Erik Satie and the Subject(s) of Mobility

Research output: Chapter in Book/Report/Conference proceedingChapter (peer-reviewed)

Abstract

Erik Satie’s music is habitually described in terms of stasis, hypnosis, monotony, even boredom. In the first half of this chapter I trace the discourse on Satie’s musical immobility from its emergence in the early twentieth century to its apotheosis in the post-war polemics of John Cage. For the American experimentalists, Satie’s directionless forms were an antidote to Beethovenian development. But this binary obscures more than it reveals. In the second half of the chapter I propose an alternative set of enquiries alive to the dynamics of motion, sensation and, above all, urban traffic. By considering a chanson about a bus journey (“L’Omnibus automobile”, 1906), a sonatine describing the working day (Sonatine bureaucratique, 1917), and an entr’acte featuring as many modes of transport as you could hope to fit on a cinema screen (Relâche, 1924), this chapter argues that Satie’s music frequently engaged with, and sometimes critiqued, the experience of quotidian mobility.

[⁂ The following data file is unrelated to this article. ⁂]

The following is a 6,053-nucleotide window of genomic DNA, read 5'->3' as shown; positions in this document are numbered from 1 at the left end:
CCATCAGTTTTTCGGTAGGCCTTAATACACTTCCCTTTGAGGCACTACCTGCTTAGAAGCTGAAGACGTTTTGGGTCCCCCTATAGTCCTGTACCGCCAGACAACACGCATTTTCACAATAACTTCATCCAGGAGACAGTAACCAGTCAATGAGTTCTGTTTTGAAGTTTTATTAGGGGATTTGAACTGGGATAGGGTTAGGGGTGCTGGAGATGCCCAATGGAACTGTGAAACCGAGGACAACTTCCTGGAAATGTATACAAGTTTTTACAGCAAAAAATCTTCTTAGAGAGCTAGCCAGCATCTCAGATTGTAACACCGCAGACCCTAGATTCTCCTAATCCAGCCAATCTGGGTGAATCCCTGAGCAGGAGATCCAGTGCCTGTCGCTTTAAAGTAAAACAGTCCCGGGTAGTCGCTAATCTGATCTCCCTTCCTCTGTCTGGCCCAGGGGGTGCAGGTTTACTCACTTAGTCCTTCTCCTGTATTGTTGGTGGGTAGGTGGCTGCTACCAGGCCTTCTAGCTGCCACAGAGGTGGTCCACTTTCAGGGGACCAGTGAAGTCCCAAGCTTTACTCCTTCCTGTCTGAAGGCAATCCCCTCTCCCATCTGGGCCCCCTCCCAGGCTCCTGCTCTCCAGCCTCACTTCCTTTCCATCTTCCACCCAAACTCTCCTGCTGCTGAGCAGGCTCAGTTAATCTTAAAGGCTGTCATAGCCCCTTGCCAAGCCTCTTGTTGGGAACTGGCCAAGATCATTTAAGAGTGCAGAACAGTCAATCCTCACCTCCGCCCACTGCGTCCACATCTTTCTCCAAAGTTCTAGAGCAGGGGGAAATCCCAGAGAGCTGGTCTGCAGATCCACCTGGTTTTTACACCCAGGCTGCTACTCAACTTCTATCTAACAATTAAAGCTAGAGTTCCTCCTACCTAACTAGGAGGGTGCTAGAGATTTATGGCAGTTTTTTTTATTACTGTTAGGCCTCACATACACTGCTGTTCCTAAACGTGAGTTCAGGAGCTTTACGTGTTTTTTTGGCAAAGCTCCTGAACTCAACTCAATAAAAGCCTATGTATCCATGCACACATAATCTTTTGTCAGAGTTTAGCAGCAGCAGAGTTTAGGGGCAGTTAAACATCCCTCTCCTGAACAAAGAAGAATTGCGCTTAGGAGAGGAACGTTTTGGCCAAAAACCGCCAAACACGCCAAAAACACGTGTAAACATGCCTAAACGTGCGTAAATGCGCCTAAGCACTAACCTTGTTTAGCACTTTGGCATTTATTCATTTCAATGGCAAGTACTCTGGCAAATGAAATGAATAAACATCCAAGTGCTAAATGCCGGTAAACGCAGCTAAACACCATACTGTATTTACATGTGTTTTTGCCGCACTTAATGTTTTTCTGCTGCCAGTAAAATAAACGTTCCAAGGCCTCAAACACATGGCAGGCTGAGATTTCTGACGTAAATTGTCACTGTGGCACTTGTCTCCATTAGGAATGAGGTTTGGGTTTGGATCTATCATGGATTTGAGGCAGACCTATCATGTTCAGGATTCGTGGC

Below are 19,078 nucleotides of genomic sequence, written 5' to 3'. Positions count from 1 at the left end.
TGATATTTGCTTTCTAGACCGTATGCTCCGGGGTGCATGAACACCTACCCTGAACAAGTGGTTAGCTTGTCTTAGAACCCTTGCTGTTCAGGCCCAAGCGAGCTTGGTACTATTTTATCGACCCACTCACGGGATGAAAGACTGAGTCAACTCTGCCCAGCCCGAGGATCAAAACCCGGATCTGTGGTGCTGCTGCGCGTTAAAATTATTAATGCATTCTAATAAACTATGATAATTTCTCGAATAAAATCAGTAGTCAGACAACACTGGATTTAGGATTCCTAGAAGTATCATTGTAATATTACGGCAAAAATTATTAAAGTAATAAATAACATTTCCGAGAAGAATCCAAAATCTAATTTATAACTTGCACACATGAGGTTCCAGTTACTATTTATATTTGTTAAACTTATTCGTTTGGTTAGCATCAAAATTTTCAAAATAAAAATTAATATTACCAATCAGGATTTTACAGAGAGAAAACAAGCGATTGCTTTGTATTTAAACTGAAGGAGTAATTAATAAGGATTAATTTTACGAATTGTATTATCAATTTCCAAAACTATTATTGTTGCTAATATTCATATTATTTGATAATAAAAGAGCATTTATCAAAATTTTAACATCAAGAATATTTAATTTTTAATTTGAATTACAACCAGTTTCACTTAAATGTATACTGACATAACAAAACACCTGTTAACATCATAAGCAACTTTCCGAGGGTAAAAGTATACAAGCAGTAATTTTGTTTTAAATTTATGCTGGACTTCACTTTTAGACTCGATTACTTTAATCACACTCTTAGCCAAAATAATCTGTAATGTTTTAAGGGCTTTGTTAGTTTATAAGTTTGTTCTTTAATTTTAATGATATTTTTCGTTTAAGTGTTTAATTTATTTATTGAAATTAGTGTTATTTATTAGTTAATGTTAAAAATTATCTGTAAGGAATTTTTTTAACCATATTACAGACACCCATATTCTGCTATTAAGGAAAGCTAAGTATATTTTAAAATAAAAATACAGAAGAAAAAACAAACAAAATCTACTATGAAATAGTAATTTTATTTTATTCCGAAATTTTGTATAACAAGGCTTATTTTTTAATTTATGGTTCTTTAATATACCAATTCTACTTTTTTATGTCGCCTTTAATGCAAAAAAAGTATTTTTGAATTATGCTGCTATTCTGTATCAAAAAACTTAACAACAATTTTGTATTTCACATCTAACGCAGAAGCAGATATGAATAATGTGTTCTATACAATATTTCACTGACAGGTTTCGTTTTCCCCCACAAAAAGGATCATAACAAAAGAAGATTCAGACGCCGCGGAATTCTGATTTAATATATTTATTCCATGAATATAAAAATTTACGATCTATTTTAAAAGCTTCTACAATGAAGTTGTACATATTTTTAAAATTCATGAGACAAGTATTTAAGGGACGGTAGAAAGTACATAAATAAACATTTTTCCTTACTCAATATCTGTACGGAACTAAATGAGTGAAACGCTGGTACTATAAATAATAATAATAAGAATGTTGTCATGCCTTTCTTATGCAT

Original languageEnglish
Title of host publicationMusic, Modern Culture and the Critical Ear
EditorsNicholas Attfield, Ben Winters
Place of PublicationOxon
PublisherRoutledge
Pages75-90
ISBN (Electronic)9781315596891
ISBN (Print)9781472476869
DOIs
Publication statusPublished - 17 Nov 2017

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Hicks, J. (2017). Erik Satie and the Subject(s) of Mobility. In N. Attfield, & B. Winters (Eds.), Music, Modern Culture and the Critical Ear (pp. 75-90). Oxon: Routledge. https://doi.org/10.4324/9781315596891-6